Need Assistance? 01384 442752 (UK)

New Suggested link in the fight against Depression

Depression is more than simply being unhappy or a bit fed up. It can lead to dramatic consequences on a person’s life. They may feel hopeless and joyless. They may not want to get up in the morning or wake early, usually at 4am, then find it hard to go back to sleep. Depression has been likened to a black dog following the person around, but a new treatment is being hailed as one of the most important discoveries in psychiatry for 20 years. Medication and counselling can help some people, but not everyone.

There are thought to be many reasons why a person can become depressed. For example, some people can develop depression following traumatic life events.  However, new research suggests a new possible cause for depression.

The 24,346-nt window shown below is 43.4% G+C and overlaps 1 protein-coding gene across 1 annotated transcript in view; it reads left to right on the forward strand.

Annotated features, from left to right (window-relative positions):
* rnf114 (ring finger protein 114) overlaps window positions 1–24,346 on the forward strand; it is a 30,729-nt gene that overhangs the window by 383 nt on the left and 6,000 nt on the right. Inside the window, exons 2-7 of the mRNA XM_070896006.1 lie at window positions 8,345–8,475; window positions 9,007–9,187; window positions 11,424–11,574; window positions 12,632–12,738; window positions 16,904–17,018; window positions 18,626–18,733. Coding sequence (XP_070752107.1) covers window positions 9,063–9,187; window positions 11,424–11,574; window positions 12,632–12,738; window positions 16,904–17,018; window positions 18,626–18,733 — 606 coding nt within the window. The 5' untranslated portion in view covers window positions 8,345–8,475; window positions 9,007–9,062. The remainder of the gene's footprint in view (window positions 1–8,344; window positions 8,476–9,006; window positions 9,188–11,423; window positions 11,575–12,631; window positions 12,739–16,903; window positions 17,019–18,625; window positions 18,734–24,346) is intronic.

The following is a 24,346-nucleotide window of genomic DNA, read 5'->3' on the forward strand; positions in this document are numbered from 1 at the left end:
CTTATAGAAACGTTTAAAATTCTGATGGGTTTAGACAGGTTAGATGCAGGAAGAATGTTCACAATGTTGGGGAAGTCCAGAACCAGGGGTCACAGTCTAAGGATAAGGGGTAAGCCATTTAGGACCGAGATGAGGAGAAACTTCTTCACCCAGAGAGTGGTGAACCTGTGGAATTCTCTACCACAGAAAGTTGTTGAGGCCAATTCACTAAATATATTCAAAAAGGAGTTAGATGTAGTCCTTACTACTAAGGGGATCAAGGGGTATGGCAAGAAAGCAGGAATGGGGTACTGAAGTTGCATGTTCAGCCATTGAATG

It is argued that the person’s immune system, instead of protecting them, is actually altering their brain.  Professor Ed Bullmore of the University of Cambridge is at the forefront of the research.  He argues that when we are ill, our immune system reacts, you become inflamed. Inflammation is the immune system’s response to danger.  If the immune system causes too much inflammation, it can cause damage. If it does not cause enough, the infection will worsen. This can affect our mood as well. The person becomes sleepy, withdrawn and less sociable.  He argues that this can be the start of negative thinking that can lead to depression. In the past, it was thought that we feel sorry for ourselves because we are ill, but this new research suggests that the inflammation caused by the infection actually affects our mood.

If you believe that you or someone close to you is depressed, their first port of call should be to visit their doctor for help and advice.

If you would like more information on related courses, why not have a look at -


Certificate in Biopsychology

Foundation Diploma in Biopsychology

Any questions about our psychology courses?

Please don’t hesitate to contact us -



Or Email Us:

Or give us a ring: Phone (UK) : 01384 442752


Stay in Touch   




[26/01/2022 23:22:18]